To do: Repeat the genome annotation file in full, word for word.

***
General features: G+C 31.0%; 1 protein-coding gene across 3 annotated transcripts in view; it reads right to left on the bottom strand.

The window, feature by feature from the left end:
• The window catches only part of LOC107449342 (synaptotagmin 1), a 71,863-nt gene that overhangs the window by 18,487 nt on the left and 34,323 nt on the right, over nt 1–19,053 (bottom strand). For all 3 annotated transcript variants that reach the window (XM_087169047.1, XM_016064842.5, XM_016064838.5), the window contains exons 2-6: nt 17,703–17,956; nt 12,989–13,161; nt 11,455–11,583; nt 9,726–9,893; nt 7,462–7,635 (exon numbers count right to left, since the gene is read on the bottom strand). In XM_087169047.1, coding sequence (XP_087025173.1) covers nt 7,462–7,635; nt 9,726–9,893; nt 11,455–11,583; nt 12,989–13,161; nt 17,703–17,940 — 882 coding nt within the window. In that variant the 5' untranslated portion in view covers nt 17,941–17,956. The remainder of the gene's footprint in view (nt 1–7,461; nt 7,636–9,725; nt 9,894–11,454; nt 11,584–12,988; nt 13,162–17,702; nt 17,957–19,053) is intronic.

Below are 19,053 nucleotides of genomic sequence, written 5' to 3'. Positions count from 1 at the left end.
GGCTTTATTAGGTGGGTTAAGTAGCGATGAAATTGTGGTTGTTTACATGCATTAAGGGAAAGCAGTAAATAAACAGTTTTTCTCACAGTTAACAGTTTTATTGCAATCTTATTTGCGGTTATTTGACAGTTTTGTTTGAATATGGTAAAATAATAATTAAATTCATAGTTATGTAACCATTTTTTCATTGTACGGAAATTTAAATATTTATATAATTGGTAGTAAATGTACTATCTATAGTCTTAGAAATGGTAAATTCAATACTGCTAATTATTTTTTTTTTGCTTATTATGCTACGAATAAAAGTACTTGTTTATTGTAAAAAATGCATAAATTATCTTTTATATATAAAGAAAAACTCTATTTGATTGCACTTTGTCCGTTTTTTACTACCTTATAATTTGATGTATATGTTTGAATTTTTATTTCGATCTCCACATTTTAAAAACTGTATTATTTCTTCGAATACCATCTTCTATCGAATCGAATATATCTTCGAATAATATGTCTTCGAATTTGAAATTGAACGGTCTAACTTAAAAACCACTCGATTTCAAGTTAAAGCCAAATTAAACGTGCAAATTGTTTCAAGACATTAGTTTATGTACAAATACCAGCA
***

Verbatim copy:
General features: G+C 31.0%; 1 protein-coding gene across 3 annotated transcripts in view; it reads right to left on the bottom strand.

The window, feature by feature from the left end:
• The window catches only part of LOC107449342 (synaptotagmin 1), a 71,863-nt gene that overhangs the window by 18,487 nt on the left and 34,323 nt on the right, over nt 1–19,053 (bottom strand). For all 3 annotated transcript variants that reach the window (XM_087169047.1, XM_016064842.5, XM_016064838.5), the window contains exons 2-6: nt 17,703–17,956; nt 12,989–13,161; nt 11,455–11,583; nt 9,726–9,893; nt 7,462–7,635 (exon numbers count right to left, since the gene is read on the bottom strand). In XM_087169047.1, coding sequence (XP_087025173.1) covers nt 7,462–7,635; nt 9,726–9,893; nt 11,455–11,583; nt 12,989–13,161; nt 17,703–17,940 — 882 coding nt within the window. In that variant the 5' untranslated portion in view covers nt 17,941–17,956. The remainder of the gene's footprint in view (nt 1–7,461; nt 7,636–9,725; nt 9,894–11,454; nt 11,584–12,988; nt 13,162–17,702; nt 17,957–19,053) is intronic.

Below are 19,053 nucleotides of genomic sequence, written 5' to 3'. Positions count from 1 at the left end.
GGCTTTATTAGGTGGGTTAAGTAGCGATGAAATTGTGGTTGTTTACATGCATTAAGGGAAAGCAGTAAATAAACAGTTTTTCTCACAGTTAACAGTTTTATTGCAATCTTATTTGCGGTTATTTGACAGTTTTGTTTGAATATGGTAAAATAATAATTAAATTCATAGTTATGTAACCATTTTTTCATTGTACGGAAATTTAAATATTTATATAATTGGTAGTAAATGTACTATCTATAGTCTTAGAAATGGTAAATTCAATACTGCTAATTATTTTTTTTTTGCTTATTATGCTACGAATAAAAGTACTTGTTTATTGTAAAAAATGCATAAATTATCTTTTATATATAAAGAAAAACTCTATTTGATTGCACTTTGTCCGTTTTTTACTACCTTATAATTTGATGTATATGTTTGAATTTTTATTTCGATCTCCACATTTTAAAAACTGTATTATTTCTTCGAATACCATCTTCTATCGAATCGAATATATCTTCGAATAATATGTCTTCGAATTTGAAATTGAACGGTCTAACTTAAAAACCACTCGATTTCAAGTTAAAGCCAAATTAAACGTGCAAATTGTTTCAAGACATTAGTTTATGTACAAATACCAGCA